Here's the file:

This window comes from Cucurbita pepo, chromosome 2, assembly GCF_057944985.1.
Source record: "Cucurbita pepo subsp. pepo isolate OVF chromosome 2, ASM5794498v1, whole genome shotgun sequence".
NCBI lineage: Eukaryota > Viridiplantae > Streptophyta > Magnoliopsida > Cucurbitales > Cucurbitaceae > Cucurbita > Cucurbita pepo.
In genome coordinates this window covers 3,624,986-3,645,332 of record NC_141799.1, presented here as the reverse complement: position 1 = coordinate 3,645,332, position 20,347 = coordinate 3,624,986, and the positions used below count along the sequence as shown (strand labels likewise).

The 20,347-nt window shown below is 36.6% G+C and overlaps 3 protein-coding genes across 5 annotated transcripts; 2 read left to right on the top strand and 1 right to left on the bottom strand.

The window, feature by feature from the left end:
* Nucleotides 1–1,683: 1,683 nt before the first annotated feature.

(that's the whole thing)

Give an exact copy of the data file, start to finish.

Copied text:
This window comes from Cucurbita pepo, chromosome 2, assembly GCF_057944985.1.
Source record: "Cucurbita pepo subsp. pepo isolate OVF chromosome 2, ASM5794498v1, whole genome shotgun sequence".
NCBI lineage: Eukaryota > Viridiplantae > Streptophyta > Magnoliopsida > Cucurbitales > Cucurbitaceae > Cucurbita > Cucurbita pepo.
In genome coordinates this window covers 3,624,986-3,645,332 of record NC_141799.1, presented here as the reverse complement: position 1 = coordinate 3,645,332, position 20,347 = coordinate 3,624,986, and the positions used below count along the sequence as shown (strand labels likewise).

The 20,347-nt window shown below is 36.6% G+C and overlaps 3 protein-coding genes across 5 annotated transcripts; 2 read left to right on the top strand and 1 right to left on the bottom strand.

The window, feature by feature from the left end:
* Nucleotides 1–1,683: 1,683 nt before the first annotated feature.